4.  Mathew 24:34 “Verily I say unto you, This generation shall not pass, till all these things be fulfilled.”  Optimistic eschatologists need a generation to be 40 years so that this verse and all of the Olivet discourse and the Book of Revelation applies to the people living in the days preceding 70AD. A generation is never defined as 40 years.  It could be 70 or 38.  Or 116 or 52.  The point is that deciding a generation is 40 years is another form of eisegesis. Forcing your filter, view or bias on a passage.  Did the generation that was alive in 70 AD experience Mattew 24:30,31 ?

“And then shall appear the sign of the Son of man in heaven: and then shall all the tribes of the earth mourn, and they shall see the Son of man coming in the clouds of heaven with power and great glory.And he shall send his angels with a great sound of a trumpet, and they shall gather together his elect from the four winds, from one end of heaven to the other.”

If they did then there is no return of the Lord for this generation or even the next.  The Second Coming already took place.

5.  Optimistic eschatologists distort the historical record.  The belief in the antichrist (future and personal) was in the early church.  There is no reference to 70AD in any way other than as a fulfillment of Jesus’ prophecy. There is no “chatter” among the church fathers of all the amazing things that happened and were fulfilled by the destruction of Jerusalem.  Chiliasm (the belief in a future 1,000 year reign of the returned Lord upon the actual earth) was the predominant view.  The Roman Catholic Church began killing chiliasts systematically in later years. The Roman Church needed to eradicate those who believed in the return and rule of Christ, because it conflicted with its elevation of the Pope and the Roman Catholic Church to a place of dominion over the earth.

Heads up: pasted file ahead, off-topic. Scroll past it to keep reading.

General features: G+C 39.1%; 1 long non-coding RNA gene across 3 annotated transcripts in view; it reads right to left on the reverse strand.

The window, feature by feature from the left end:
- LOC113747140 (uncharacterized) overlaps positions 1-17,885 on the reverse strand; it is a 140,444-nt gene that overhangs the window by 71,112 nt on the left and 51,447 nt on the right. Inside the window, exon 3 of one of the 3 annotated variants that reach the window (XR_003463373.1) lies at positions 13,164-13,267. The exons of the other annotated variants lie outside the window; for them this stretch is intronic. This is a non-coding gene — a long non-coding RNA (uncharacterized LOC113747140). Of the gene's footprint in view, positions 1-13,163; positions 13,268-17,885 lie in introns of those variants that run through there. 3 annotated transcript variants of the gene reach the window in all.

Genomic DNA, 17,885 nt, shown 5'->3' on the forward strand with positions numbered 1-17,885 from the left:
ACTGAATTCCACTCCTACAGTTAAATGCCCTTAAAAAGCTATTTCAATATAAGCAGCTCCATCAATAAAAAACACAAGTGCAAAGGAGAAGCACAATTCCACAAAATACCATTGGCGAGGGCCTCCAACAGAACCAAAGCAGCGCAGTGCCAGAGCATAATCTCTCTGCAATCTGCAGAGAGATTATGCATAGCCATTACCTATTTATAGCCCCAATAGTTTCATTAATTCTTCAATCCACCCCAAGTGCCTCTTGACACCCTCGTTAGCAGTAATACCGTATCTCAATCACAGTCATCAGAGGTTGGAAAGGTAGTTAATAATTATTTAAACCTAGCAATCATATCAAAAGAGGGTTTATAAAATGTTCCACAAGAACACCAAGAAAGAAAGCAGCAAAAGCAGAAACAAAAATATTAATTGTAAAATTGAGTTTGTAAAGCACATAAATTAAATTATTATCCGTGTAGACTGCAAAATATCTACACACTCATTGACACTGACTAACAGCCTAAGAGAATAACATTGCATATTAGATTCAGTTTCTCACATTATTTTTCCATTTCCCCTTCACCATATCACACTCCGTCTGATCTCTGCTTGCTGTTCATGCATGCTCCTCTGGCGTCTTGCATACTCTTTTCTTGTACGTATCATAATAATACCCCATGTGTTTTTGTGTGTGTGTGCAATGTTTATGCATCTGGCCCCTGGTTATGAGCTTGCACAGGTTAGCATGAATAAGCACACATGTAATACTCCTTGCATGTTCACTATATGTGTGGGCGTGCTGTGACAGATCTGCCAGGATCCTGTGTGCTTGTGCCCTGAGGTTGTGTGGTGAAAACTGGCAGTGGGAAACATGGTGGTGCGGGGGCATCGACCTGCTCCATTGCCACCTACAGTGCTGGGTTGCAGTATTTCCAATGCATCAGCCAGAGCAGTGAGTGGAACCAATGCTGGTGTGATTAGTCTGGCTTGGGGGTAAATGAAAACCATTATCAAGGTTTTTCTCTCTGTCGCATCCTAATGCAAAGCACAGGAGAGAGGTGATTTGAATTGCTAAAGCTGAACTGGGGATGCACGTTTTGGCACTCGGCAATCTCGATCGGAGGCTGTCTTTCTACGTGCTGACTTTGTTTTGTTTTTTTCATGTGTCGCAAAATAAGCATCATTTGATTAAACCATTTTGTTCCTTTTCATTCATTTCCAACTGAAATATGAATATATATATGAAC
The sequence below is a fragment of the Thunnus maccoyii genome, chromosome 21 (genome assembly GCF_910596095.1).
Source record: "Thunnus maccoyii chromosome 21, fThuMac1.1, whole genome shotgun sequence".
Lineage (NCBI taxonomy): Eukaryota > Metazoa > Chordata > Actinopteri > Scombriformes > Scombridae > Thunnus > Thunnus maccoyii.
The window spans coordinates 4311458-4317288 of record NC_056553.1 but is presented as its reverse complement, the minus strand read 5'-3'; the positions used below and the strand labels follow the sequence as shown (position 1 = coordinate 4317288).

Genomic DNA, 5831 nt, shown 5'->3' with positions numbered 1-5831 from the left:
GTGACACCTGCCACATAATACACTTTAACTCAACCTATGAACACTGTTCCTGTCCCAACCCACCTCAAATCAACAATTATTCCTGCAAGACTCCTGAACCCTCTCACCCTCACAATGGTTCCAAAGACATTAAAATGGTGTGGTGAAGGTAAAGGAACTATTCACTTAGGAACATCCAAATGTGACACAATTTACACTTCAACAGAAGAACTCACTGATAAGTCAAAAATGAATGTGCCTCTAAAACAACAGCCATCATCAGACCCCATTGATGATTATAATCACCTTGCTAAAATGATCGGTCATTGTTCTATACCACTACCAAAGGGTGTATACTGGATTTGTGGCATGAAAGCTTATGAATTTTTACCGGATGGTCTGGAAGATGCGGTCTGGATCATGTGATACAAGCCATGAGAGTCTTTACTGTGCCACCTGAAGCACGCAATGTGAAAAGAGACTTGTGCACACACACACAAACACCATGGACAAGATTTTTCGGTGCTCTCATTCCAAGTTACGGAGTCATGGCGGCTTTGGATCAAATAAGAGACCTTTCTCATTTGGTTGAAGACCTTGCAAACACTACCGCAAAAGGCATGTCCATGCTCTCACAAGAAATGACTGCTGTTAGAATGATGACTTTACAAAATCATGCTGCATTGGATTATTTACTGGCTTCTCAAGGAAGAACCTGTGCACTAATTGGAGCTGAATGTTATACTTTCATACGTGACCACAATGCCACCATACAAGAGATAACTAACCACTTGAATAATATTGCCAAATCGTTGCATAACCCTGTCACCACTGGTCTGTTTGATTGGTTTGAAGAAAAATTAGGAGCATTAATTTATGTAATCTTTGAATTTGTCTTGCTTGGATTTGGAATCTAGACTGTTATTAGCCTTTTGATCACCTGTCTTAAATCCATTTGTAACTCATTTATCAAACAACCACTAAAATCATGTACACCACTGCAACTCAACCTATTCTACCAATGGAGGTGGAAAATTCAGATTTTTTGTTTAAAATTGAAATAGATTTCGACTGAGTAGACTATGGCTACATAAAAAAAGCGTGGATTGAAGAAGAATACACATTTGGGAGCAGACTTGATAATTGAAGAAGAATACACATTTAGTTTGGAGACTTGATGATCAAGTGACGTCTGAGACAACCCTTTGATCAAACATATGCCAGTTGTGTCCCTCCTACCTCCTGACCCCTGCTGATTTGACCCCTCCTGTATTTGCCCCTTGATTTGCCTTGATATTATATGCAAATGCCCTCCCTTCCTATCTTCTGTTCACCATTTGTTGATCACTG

The oldest known complete commentary that we have from the early church is Hippolytus’ Commentary on the Book of Daniel (210 A.D.) In that commentary, the future reign of Christ on earth is discussed.  Hippolytus also wrote of a future desolation by a coming antichrist and compared it to the desecration committed by Anitochus Epiphanes. He also referred to “the final week of the world”.

Tertullian (160AD to 220) even commented on the two witnesses in Revelation 11 and said,

“Enoch was translated and so was Elijah. They did not experience death because it was postponed.  They have been reserved for the suffering of death, so that by their blood they may extinguish the Antichrist.